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Displaying items by tag: Irish Passengers

A cruise ship flagged in the US is understood to be carrying a number of Irish citizens, as well as 21 confirmed coronavirus cases, has been given permission to dock, with its passengers to disembark in Oakland on Monday.

According to RTE News, nineteen crew members and two American passengers are confirmed as having the virus on board the Grand Princess - out of 45 people tested.

(Afloat adds last month a sister of the 'Grand' class cruise ship, Diamond Princess docked in Japan from where British and Irish passengers were evacuated to the UK for quarantine).

The department of Foreign Affairs has said the consulate in San Francisco is in touch with local authorities and monitoring the situation closely.

Authorities have ordered the vessel to remain at sea off the coast of San Francisco, where it was due to dock yesterday following a 14-day trip to Hawaii, after it emerged that a passenger on a previous voyage had contracted the virus and later died.

The vessel will instead go to nearby Oakland on Monday and begin disembarking passengers in need of "acute medical treatment," vessel owner Princess Cruises said in a statement.

The ship's crew will be quarantined and treated aboard the ship, the company added.

For more including details of another cruise ship effected by the outbreak and more click here. 

Evacuated British and Irish nationals from the coronavirus-hit cruise ship (Diamond Princess) in Japan have arrived at a UK hospital where they will spend the next two weeks in quarantine.

Coaches carrying 30 British and two Irish citizens arrived at the Arrowe Park hospital, Birkenhead on the Wirral Peninsula this (Saturday) evening.

The group had travelled from an airbase in Wiltshire after leaving Tokyo on a flight late on Friday night.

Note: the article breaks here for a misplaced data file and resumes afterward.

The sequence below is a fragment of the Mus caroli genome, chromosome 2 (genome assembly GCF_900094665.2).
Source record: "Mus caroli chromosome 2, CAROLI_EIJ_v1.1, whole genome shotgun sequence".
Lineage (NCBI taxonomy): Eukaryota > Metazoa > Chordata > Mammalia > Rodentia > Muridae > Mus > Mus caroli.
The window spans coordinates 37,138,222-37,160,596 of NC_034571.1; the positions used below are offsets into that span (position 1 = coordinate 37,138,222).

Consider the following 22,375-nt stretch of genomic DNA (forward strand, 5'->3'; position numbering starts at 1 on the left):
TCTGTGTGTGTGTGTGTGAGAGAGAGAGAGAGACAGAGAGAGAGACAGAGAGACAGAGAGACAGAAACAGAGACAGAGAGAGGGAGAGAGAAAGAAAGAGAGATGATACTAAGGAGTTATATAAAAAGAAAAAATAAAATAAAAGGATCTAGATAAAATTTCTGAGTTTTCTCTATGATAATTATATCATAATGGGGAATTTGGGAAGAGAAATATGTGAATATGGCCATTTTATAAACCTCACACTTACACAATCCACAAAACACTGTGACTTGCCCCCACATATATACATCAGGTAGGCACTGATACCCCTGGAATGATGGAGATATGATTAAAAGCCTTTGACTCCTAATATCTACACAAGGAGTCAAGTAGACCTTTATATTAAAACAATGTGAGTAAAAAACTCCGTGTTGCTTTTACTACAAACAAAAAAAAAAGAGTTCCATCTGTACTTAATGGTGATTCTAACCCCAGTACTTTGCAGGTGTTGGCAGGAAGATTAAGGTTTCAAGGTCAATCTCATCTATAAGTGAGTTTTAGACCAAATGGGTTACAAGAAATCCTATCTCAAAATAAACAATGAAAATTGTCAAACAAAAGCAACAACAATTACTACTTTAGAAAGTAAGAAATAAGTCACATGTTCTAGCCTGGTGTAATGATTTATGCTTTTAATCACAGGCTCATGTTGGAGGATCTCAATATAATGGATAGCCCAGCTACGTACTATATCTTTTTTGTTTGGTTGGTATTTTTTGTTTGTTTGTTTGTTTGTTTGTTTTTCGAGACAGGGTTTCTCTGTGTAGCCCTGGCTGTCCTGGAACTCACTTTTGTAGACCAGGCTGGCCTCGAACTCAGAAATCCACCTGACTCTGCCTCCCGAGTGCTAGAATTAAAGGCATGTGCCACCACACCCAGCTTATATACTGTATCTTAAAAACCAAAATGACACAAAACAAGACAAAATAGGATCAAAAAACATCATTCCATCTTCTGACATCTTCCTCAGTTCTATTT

They have so far tested negative for the virus.

Arrowe Park Hospital was previously used to quarantine 83 British nationals who were flown back to the UK from Wuhan.

For more BBC News has a report here

On board the Diamond Princess cruise ship, two Irish passengers have tested positive for coronavirus, according to the Department of Foreign Affairs.

In a statement it said that the two people, who were among six Irish citizens on board the ship, are being treated in hospital in Japan.

The department said that the two people share dual citizenship with another EU member state and are not normally resident in Ireland.

It also said that six Irish citizens were repatriated from Wuhan city in China, three of whom were evacuated on 31 January and the other three on 9 February.

According to the department, nine Irish citizens were passengers on (another) cruise ship the Westerdam, which is currently docked off Sihanoukville, Cambodia.

RTE News has more on the cruiseships berthed in the Asian ports. 

Coronavirus (COVID-19): Irish Sailing & Boating

Since restrictions began in March 2020, the Government is preparing for a 'controlled and gradual return to sport' and the 2020 sailing fixtures are being tentatively redrafted by yacht clubs, rowing clubs angling and diving clubs across Ireland as the country enters a new phase in dealing with the Coronavirus. The hope is that a COVID-19 restrictions might be eased by May 5th as Sport Ireland has asked national governing bodies for information on the challenges they face. 

Coronavirus (COVID-19) information

COVID-19 is a new illness that can affect your lungs and airways. It's caused by a virus called coronavirus.

To help stop the spread of coronavirus (COVID-19) everyone has been asked to stay at home. But some people may need to do more than this.

You may need to either:

You do these things to stop other people from getting coronavirus.

Read advice for people in at-risk groups

Read advice about cocooning.

Restricted movements

Everybody in Ireland has been asked to stay at home. You should only go out for a few reasons, such as shopping for food.

But you need to restrict your movements further if you: 

  • live with someone who has symptoms of coronavirus, but you feel well
  • are a close contact of a confirmed case of coronavirus
  • have returned to Ireland from another country

You need to restrict your movements for at least 14 days.

But if the person you live with has had a test and it is negative, you don't need to wait 14 days. You should still follow the advice for everyone - stay at home as much as possible.

Close contact

This is only a guide but close contact can mean:

  • spending more than 15 minutes of face-to-face contact within 2 metres of an infected person
  • living in the same house or shared accommodation as an infected person

How to restrict your movements 

Follow the advice for everybody - stay at home.

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